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The Dartmouth
April 20, 2024 | Latest Issue
The Dartmouth

B(C)S - The Return

Since I generated such lovable topics of conversation by discussing the BCS and the travesty of TCU being in its top six, I figure another college football article is required. I promise this is the last one for the term. My word being my bond, I now turn to the real point of this excerpt from my brain. This is the Ohio State column. Last week I called TCU a joke. Well, if TCU is a joke, at least it's funny. And to quote my man Jack, Ohio State isn't funny, they're tragic.

Before every former Buckeye rises up in arms and tries to lynch me, let me qualify a few things. Ohio State is in no way a bad football team. They have a great defense. In fact, it may be even better than Oklahoma's D, and thus the best in the land. OSU has a great kicker, Mike Nugent, a classic hallmark of all great teams. And they've got a very good coach. Hell, I can't stand the man, but Jim Tressel is fantastic. Anyone who doubts, keep reading and I'll explain.

The reason that Ohio State is tragic is that they are currently No. 2 in the BCS standings without an offense. As in none, zip, zero, zilch, nada. And they have a minor problem: there is a spiky, angry, lethal, maize-and-navy roadblock in their way named the Michigan Wolverines. While few college football watchers dislike John Navarre, Michigan's QB, and his abilities more than I, he is surrounded by talent. Chris Perry may be the best running back in college football right now, and he has the Victor's March beat out by his heart. Perry has a career average of 125 yards per game at home since becoming the starter late in 2001, and that's up to 150 yards per game this year. Then there's Braylon Edwards, only a sophomore, but already one of the best receivers in the country and without a doubt the best in the Big 10. Add in talent and athleticism like Jason Avant, Calvin Bell, Steve Breaston and Tim Massaquoi and the Buckeye secondary, which at times looked a step slow against Purdue, is going to be hard pressed to shut this team down.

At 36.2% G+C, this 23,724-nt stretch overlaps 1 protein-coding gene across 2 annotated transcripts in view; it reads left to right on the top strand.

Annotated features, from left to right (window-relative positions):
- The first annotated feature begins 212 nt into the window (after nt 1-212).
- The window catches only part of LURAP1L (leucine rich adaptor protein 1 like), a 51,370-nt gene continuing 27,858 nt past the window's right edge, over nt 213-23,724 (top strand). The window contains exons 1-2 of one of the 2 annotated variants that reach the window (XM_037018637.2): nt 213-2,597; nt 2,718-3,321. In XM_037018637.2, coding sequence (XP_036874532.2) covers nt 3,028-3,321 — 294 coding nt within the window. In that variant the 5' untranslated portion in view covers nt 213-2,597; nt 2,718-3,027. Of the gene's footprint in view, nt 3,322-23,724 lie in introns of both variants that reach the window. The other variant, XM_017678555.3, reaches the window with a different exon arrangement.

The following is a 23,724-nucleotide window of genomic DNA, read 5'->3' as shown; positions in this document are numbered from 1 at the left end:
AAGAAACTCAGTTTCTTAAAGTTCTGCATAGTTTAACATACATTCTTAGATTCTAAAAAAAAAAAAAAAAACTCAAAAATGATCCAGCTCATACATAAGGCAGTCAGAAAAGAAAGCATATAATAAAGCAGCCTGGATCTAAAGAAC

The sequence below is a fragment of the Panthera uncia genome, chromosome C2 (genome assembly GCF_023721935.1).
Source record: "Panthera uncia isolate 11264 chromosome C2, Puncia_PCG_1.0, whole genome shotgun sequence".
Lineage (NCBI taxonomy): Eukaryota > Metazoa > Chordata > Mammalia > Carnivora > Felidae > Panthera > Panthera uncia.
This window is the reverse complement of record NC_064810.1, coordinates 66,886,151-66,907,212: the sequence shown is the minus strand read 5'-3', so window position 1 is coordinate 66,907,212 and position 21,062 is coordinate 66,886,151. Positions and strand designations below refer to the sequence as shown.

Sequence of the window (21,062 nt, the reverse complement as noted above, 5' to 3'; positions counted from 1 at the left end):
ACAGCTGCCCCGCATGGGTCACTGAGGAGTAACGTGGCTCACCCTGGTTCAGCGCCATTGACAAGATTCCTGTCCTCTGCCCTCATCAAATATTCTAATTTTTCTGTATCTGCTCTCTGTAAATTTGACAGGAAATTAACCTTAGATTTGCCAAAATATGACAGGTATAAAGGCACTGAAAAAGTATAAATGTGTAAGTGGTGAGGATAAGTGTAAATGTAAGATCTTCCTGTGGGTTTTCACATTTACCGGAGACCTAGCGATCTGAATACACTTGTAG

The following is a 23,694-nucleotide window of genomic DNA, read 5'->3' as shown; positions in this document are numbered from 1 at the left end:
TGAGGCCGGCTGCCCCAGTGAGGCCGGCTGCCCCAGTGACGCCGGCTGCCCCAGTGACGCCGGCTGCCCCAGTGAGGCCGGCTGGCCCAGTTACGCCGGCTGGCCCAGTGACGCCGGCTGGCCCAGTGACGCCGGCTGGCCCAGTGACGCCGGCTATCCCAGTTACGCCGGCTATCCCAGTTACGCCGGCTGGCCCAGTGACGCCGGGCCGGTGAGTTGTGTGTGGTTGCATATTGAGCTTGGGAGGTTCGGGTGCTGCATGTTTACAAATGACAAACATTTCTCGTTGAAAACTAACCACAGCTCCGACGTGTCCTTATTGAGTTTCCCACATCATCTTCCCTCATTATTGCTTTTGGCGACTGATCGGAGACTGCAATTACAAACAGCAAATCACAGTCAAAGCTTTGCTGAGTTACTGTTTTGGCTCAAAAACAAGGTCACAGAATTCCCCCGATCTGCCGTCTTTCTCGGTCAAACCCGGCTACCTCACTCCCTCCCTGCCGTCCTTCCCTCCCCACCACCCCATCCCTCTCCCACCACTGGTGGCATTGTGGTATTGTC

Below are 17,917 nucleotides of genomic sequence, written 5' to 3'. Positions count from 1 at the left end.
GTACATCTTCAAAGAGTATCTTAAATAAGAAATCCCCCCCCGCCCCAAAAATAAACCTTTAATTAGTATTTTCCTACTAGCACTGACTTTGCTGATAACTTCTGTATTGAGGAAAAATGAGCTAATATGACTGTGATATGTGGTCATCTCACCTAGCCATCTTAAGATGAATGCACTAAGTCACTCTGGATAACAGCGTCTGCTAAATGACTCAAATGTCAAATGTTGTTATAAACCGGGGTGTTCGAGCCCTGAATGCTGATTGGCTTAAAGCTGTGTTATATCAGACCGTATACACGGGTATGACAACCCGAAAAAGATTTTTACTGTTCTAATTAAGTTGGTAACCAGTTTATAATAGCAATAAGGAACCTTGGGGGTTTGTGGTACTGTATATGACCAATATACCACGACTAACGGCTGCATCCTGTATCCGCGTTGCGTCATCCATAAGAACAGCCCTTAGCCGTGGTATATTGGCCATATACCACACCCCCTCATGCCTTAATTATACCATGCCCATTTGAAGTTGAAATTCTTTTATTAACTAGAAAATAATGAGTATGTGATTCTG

Then there's the ineptitude that is the Craig Krenzel-led offense. No one alive should question Craig Krenzel's heart. He has it, and in spades. What he doesn't have is a great arm, any weapons or even the running game he always has had. While Michael Jenkins is his go-to guy, the 6'5" senior hasn't been as sure-handed this year as in the past, and Michigan's defensive strength is in not allowing big pass plays. Ohio State also makes a living on key first-down passes to their dual tight-ends Ben Hartsock and Ryan Hamby. The Michigan linebacking corps is fast and vicious, and the ever-present strong safety Ernest Shazor is capable of beheading both of the lumbering behemoths. All of this adds up to an absolute beating to be delivered upon Ohio State's forever-lucky head.

Thus enters the tragedy. Buckeye fans actually think they can win. They actually think that being ranked No. 2 in the BCS is validation of their status as the No. 2 team in the country. This is a team who had to pull magical escapes out against San Diego State and Penn State this year, while barely surviving Bowling Green and under-achieving North Carolina State. And they lost to a Wisconsin team that lost to UNLV and Northwestern. This is not the second-best team in the country.

While I will indeed love every minute of the trouncing that Ohio State receives on Saturday, the greater tragedy will be the continued damage done to the BCS. The idea itself is not bad. While most people loathe it for one reason or another, the idea of forcing a No. 1 vs. No. 2 showdown at the end of the season is incredibly important for college football. The BCS has problems, some of which I lamented last week and most of which are based on the computer rankings. Because after Michigan thumps Ohio State they may very well leap up, but they will remain no better than fifth in the BCS standings because of those same computers. When the No. 5 team in both polls beats the No. 4 team in both polls, that team should be at least No. 4 in the BCS standings. Well, expect that honor to belong to Texas after this week.

This year looks like the final death knell for the BCS, and this week will be a giant stake driven through the heart of the ever-resilient Buckeyes. The college football world has looked at the anemic and ever-rotting Buckeye and screamed like Alec Trevelyan, "Why can't you just be a good boy and DIE!" Well, it's time for Tressel's 007 to meet his match. All hail Lloyd Carr, the Man with the Navy and Maize Gun.